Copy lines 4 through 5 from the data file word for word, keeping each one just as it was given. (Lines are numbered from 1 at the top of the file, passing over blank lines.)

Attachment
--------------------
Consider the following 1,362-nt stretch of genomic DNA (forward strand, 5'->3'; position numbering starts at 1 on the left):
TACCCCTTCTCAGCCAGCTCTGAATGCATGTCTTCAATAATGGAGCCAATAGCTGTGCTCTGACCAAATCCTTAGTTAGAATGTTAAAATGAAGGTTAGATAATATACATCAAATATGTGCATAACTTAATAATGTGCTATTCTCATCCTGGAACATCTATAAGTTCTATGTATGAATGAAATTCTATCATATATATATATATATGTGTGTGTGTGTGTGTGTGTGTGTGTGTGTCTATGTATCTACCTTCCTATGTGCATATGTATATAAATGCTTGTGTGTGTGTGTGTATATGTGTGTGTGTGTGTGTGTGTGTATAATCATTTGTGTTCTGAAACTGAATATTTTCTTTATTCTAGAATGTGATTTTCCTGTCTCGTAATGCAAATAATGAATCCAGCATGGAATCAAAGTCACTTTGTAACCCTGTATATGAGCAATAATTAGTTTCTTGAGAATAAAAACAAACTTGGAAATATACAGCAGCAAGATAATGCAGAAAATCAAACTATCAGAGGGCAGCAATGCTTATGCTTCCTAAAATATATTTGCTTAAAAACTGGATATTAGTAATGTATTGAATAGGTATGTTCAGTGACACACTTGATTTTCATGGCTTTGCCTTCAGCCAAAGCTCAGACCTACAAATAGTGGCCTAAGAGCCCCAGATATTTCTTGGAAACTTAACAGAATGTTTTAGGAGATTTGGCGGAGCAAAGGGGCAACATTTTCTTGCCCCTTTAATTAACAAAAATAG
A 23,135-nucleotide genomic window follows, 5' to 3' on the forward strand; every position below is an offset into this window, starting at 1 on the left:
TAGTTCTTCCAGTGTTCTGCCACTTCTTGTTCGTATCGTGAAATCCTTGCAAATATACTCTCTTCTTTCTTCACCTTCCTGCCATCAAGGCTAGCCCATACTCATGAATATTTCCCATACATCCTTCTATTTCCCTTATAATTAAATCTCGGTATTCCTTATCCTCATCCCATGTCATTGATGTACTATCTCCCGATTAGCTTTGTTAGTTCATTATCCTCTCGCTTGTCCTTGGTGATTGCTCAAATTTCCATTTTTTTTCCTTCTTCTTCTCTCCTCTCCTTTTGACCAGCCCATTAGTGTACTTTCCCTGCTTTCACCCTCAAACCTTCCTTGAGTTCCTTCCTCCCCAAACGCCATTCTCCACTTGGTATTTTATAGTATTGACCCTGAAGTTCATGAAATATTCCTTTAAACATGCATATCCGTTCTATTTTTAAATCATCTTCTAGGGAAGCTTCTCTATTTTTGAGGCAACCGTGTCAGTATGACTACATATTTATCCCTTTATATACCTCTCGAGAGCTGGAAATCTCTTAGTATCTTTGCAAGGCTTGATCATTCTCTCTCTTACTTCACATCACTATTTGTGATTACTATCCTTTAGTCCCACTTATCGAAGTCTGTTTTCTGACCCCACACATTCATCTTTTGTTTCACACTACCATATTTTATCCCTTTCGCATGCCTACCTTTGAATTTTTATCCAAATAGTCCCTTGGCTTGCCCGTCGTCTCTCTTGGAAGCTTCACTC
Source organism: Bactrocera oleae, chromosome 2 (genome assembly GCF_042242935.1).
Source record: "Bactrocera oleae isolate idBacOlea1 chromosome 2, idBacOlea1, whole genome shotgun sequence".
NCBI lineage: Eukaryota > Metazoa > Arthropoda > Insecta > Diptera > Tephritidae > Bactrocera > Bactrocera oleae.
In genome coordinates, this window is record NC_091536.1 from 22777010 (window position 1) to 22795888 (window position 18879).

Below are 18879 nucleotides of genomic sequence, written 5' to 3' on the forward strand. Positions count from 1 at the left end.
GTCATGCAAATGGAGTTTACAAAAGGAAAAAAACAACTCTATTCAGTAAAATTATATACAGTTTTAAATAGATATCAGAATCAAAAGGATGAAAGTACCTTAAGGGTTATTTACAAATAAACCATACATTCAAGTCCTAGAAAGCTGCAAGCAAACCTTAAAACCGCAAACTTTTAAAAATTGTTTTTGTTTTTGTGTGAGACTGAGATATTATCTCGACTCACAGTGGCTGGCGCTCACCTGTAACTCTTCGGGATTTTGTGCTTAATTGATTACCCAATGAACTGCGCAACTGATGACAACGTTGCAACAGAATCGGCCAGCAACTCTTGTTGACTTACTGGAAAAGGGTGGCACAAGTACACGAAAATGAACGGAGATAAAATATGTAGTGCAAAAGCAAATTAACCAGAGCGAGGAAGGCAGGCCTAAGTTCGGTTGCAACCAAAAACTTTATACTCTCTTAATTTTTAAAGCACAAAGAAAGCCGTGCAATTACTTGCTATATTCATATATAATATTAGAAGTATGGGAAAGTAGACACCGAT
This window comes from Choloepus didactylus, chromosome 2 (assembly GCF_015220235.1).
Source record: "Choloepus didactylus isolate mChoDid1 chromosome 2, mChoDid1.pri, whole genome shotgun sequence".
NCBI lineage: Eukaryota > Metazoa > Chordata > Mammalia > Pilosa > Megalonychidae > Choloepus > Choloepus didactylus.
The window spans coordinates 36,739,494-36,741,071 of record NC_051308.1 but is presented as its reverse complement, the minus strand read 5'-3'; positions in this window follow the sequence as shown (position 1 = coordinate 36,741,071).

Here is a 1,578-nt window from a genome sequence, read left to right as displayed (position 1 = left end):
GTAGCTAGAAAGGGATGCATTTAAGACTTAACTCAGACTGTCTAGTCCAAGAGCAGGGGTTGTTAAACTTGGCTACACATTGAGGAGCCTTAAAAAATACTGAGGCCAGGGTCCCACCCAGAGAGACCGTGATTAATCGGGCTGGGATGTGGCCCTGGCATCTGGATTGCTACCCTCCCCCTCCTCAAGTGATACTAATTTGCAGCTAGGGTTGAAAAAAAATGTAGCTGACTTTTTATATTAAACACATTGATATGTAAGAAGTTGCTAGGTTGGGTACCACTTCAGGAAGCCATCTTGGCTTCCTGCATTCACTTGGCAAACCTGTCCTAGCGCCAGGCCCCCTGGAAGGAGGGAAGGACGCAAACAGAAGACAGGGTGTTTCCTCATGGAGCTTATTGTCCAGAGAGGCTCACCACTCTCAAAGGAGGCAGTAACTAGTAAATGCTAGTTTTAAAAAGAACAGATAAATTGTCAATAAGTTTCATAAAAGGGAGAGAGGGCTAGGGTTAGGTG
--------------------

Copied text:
TAGTTCTTCCAGTGTTCTGCCACTTCTTGTTCGTATCGTGAAATCCTTGCAAATATACTCTCTTCTTTCTTCACCTTCCTGCCATCAAGGCTAGCCCATACTCATGAATATTTCCCATACATCCTTCTATTTCCCTTATAATTAAATCTCGGTATTCCTTATCCTCATCCCATGTCATTGATGTACTATCTCCCGATTAGCTTTGTTAGTTCATTATCCTCTCGCTTGTCCTTGGTGATTGCTCAAATTTCCATTTTTTTTCCTTCTTCTTCTCTCCTCTCCTTTTGACCAGCCCATTAGTGTACTTTCCCTGCTTTCACCCTCAAACCTTCCTTGAGTTCCTTCCTCCCCAAACGCCATTCTCCACTTGGTATTTTATAGTATTGACCCTGAAGTTCATGAAATATTCCTTTAAACATGCATATCCGTTCTATTTTTAAATCATCTTCTAGGGAAGCTTCTCTATTTTTGAGGCAACCGTGTCAGTATGACTACATATTTATCCCTTTATATACCTCTCGAGAGCTGGAAATCTCTTAGTATCTTTGCAAGGCTTGATCATTCTCTCTCTTACTTCACATCACTATTTGTGATTACTATCCTTTAGTCCCACTTATCGAAGTCTGTTTTCTGACCCCACACATTCATCTTTTGTTTCACACTACCATATTTTATCCCTTTCGCATGCCTACCTTTGAATTTTTATCCAAATAGTCCCTTGGCTTGCCCGTCGTCTCTCTTGGAAGCTTCACTC
Source organism: Bactrocera oleae, chromosome 2 (genome assembly GCF_042242935.1).